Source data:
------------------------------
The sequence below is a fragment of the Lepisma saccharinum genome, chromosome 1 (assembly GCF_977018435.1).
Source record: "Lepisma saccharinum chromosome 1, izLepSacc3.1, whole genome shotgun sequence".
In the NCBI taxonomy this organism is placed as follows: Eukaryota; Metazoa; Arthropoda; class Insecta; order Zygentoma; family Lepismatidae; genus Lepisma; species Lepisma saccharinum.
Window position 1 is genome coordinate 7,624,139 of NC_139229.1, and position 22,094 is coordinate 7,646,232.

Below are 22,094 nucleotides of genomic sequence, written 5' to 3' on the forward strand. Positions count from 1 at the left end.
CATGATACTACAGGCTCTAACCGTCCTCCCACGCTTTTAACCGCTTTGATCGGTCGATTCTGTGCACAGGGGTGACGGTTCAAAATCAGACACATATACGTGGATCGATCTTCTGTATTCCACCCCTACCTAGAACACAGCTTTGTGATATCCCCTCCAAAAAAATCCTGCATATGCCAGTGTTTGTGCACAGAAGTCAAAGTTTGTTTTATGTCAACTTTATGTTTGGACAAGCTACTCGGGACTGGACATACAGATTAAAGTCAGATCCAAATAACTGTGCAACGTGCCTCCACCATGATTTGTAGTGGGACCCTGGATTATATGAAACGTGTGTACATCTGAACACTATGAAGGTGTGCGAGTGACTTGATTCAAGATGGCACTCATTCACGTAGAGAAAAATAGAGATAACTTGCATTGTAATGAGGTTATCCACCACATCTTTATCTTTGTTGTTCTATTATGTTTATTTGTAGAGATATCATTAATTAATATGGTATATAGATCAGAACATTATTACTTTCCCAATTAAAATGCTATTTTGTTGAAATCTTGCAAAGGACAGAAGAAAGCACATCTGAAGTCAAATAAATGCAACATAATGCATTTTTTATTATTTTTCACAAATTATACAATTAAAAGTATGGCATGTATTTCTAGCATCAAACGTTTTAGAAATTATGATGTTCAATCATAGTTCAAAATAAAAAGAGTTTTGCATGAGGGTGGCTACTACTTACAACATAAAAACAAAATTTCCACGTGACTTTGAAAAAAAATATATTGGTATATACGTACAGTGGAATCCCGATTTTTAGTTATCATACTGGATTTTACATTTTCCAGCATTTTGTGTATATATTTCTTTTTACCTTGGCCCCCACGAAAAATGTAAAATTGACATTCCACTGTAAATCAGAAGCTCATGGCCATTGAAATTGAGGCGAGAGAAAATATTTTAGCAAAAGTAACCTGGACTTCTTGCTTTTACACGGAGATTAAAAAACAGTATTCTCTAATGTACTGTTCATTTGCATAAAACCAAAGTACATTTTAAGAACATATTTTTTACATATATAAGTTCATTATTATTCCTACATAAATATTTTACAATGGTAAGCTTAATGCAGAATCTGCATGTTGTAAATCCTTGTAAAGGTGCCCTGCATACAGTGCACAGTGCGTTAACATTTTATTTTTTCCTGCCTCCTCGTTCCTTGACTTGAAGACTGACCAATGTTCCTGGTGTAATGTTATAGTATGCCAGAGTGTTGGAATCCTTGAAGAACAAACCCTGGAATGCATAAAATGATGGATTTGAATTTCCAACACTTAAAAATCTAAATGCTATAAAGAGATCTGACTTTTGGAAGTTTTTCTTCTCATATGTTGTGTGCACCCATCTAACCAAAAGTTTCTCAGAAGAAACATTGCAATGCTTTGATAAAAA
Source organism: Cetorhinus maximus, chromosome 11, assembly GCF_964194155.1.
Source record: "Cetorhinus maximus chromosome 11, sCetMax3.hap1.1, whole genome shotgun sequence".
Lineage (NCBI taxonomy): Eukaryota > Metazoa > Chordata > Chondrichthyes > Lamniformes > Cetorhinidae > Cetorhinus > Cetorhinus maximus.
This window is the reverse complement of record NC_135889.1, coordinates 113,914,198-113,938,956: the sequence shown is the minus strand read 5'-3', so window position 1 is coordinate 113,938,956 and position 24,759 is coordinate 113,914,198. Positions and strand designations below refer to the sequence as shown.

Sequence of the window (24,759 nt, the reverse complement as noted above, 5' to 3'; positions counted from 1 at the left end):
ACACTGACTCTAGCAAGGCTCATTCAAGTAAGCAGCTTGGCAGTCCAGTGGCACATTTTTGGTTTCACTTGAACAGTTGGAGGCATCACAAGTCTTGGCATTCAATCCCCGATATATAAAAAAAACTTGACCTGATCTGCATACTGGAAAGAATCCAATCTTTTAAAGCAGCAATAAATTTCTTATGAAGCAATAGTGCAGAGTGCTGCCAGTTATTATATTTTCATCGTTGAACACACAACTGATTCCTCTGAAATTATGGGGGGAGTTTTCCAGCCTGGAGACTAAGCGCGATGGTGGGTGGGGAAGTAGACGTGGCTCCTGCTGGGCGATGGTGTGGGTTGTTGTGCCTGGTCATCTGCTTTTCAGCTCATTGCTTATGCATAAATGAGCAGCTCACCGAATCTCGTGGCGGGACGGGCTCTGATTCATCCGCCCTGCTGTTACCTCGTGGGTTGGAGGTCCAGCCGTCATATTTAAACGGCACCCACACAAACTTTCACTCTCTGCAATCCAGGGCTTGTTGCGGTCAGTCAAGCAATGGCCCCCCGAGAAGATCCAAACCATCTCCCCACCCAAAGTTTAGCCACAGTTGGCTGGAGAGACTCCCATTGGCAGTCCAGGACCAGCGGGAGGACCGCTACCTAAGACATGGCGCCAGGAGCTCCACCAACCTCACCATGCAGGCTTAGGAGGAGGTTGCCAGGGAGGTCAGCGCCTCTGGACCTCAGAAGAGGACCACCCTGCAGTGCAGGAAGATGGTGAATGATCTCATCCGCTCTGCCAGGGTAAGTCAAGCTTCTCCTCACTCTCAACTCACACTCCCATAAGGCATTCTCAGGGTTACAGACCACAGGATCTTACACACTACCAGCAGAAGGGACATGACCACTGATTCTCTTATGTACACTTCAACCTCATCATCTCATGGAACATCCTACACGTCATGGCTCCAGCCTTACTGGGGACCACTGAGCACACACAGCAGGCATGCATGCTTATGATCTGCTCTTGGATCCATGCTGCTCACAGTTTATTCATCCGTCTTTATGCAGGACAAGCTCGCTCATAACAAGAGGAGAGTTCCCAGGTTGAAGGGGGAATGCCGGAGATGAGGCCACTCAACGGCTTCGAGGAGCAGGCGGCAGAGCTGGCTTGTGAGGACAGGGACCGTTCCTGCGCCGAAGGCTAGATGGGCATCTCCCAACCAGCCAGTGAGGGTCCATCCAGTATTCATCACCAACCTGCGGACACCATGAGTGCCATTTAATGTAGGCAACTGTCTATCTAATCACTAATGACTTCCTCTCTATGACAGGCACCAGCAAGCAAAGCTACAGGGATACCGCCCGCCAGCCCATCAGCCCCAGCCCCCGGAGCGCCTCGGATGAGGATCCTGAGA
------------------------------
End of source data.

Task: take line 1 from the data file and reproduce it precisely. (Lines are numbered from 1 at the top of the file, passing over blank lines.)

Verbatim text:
The sequence below is a fragment of the Lepisma saccharinum genome, chromosome 1 (assembly GCF_977018435.1).